Short-Term Goals

This is when the smaller goals come into their own and can help get you through the day.

Those of you navigating the brutal rigours of chemotherapy will know, on certain days, the best goal to make might be as simple as get a shower, get dressed and come back to bed. And that’s ok. It’s all about perspective, being kind to yourself and taking things in bite-sized chunks.

Focusing on my goal of living to see primary kids graduate can wait.

In the meantime, I’ll run a bubble-bath. Result. Today’s goal, smashed.

3. Re-defining Success

Changed Priorities

With perspective comes an evaluation of what is important. Priorities shift. And with that comes the re-defining of success.

I’ve touched on this topic both in workshops/ webinars and my recent TED Talk [], all pre-diagnosis, and I stand by what I’ve said about always approaching things authentically, even when it takes you down the road less travelled.

Values and Beliefs

The only additional point I would make, throwing cancer into the mix, is this: There is nothing like a life-changing diagnosis to bring into sharp focus what is important in life to you.

Expect those things to change. My goals and values as a fresh faced, single pupil barrister were a far cry from a 44 year old working mother of 3.

Be bold and fearless in a fresh assessment of your values and beliefs. The only constant in life is change.

Define Success your way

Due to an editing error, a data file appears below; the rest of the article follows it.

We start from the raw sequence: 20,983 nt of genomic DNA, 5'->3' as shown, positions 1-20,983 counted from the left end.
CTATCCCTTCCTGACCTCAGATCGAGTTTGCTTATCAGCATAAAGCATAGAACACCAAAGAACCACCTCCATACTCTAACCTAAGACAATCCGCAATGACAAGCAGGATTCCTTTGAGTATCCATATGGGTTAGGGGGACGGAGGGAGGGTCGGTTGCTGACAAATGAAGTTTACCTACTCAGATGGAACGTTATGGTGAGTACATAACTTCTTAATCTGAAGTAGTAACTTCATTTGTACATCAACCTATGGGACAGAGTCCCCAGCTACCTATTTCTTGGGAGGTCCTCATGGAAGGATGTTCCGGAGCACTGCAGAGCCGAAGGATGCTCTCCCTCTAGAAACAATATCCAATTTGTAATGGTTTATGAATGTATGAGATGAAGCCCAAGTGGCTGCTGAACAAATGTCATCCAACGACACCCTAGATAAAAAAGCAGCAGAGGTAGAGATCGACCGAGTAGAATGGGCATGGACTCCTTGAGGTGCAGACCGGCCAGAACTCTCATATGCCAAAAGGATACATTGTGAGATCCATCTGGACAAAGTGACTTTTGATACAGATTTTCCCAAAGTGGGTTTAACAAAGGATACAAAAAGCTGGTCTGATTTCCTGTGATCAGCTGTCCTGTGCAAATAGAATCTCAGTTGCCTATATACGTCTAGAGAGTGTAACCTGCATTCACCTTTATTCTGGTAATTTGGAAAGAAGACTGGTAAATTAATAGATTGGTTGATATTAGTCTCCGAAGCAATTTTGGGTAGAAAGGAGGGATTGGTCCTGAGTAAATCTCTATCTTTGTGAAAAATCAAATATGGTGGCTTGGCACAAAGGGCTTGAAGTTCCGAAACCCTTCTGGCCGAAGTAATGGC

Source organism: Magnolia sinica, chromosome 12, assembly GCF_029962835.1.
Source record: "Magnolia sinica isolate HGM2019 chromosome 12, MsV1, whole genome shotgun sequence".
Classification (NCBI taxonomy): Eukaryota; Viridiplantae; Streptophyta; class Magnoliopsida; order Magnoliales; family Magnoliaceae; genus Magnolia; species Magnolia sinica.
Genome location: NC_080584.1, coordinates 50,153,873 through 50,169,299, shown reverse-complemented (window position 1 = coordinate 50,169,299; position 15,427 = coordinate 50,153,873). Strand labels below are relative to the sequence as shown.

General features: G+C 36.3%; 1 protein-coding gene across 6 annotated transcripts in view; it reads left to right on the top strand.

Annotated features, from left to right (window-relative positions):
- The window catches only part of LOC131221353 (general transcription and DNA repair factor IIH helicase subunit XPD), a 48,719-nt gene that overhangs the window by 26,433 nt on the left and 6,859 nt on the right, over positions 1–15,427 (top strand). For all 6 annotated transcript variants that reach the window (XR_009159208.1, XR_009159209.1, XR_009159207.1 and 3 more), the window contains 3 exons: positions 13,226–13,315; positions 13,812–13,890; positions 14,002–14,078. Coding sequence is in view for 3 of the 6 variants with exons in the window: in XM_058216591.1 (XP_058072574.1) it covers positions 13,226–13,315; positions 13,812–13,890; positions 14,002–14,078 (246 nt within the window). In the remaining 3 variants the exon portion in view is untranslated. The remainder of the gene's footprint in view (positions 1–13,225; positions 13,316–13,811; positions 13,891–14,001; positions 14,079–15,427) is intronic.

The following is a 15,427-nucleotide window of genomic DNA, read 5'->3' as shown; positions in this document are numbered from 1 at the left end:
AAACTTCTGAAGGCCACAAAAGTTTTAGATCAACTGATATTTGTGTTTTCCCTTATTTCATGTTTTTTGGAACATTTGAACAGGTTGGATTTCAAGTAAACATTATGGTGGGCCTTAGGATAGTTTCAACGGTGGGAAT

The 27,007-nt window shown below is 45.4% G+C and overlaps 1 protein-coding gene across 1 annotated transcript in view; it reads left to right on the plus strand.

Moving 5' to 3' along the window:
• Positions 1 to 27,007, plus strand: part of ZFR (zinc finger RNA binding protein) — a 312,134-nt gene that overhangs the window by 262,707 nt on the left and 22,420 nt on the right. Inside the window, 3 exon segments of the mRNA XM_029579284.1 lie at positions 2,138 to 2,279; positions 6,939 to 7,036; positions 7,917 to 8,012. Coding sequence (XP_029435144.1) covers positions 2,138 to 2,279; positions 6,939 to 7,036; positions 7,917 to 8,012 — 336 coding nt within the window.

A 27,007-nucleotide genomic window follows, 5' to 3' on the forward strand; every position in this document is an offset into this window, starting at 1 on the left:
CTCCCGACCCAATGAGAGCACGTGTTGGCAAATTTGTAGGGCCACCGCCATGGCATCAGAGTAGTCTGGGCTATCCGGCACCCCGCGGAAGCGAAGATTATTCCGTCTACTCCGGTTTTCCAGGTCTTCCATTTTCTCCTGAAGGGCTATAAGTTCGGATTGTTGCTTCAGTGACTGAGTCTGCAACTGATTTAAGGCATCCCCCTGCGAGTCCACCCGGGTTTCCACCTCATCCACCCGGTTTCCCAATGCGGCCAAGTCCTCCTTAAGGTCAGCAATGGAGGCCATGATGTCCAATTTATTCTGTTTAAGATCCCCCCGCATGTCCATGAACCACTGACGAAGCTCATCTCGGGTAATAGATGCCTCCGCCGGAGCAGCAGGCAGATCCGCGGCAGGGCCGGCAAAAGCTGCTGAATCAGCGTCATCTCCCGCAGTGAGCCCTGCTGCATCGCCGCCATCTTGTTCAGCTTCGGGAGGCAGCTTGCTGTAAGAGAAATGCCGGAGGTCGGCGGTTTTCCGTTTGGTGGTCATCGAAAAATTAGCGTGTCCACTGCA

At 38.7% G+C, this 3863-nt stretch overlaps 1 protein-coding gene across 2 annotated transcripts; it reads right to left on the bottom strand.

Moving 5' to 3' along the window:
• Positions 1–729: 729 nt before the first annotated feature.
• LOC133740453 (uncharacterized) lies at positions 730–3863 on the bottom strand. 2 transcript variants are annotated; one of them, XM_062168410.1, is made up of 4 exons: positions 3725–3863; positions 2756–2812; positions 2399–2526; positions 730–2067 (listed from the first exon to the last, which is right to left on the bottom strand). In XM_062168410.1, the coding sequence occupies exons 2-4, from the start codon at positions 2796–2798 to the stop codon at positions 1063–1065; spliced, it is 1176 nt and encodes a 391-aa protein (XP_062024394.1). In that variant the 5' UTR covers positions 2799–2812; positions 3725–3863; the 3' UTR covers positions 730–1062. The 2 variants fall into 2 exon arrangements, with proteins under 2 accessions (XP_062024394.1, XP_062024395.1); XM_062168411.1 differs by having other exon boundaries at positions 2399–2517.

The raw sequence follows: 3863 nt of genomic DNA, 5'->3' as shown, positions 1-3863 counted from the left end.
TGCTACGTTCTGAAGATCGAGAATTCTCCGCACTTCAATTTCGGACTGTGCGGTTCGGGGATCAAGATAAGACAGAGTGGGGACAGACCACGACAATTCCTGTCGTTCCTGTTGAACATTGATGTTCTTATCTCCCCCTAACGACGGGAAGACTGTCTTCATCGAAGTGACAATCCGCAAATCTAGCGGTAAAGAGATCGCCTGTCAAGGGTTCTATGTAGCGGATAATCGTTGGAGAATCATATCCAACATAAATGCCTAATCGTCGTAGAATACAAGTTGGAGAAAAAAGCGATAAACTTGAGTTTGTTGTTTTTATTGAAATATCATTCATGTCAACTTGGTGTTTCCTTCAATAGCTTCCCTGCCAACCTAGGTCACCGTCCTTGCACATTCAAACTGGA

Success means different things to different people, so spend some time thinking now, post-diagnosis or mid-challenge, and with honesty, about your own definition of success, no one else’s.

Visualisation of Longer-Term Goals

It may take you back to those bigger, more longer term goals, which in time begin to feel more within reach.

Re-imagine the goal if needs be. Visualise it (the “what”) with precision, clarity and detail. Then return to those other mindset and resilience strategies with new-found determination to identify the motivation for the “how”.

Get a plan. Take action. Time waits for no one. As I now realise, more than ever.

Nikki Alderson Biography

Nikki Alderson, specialist coach, speaker and author, and former Criminal Barrister with 19 years’ experience:

  • supports organisations, law firms and barristers’ Chambers to retain female talent; and
  • empowers female lawyers to achieve career ambitions.

Nikki specialises in 3 areas:

  • Women leadership transition and change;
  • Enhanced career break returner support; and
  • Workplace resilience, mental toughness, confidence and wellness.

She is the author of Amazon No.1 Bestseller Raising the Bar: empowering female lawyers through coaching, ( nominee for the Inspirational Women Awards, Champion of the Year Category and finalist in the 2020 Women in Law Awards, Legal Services Innovator of the Year and 2019 International Coaching Awards, International Coach of the Year Category.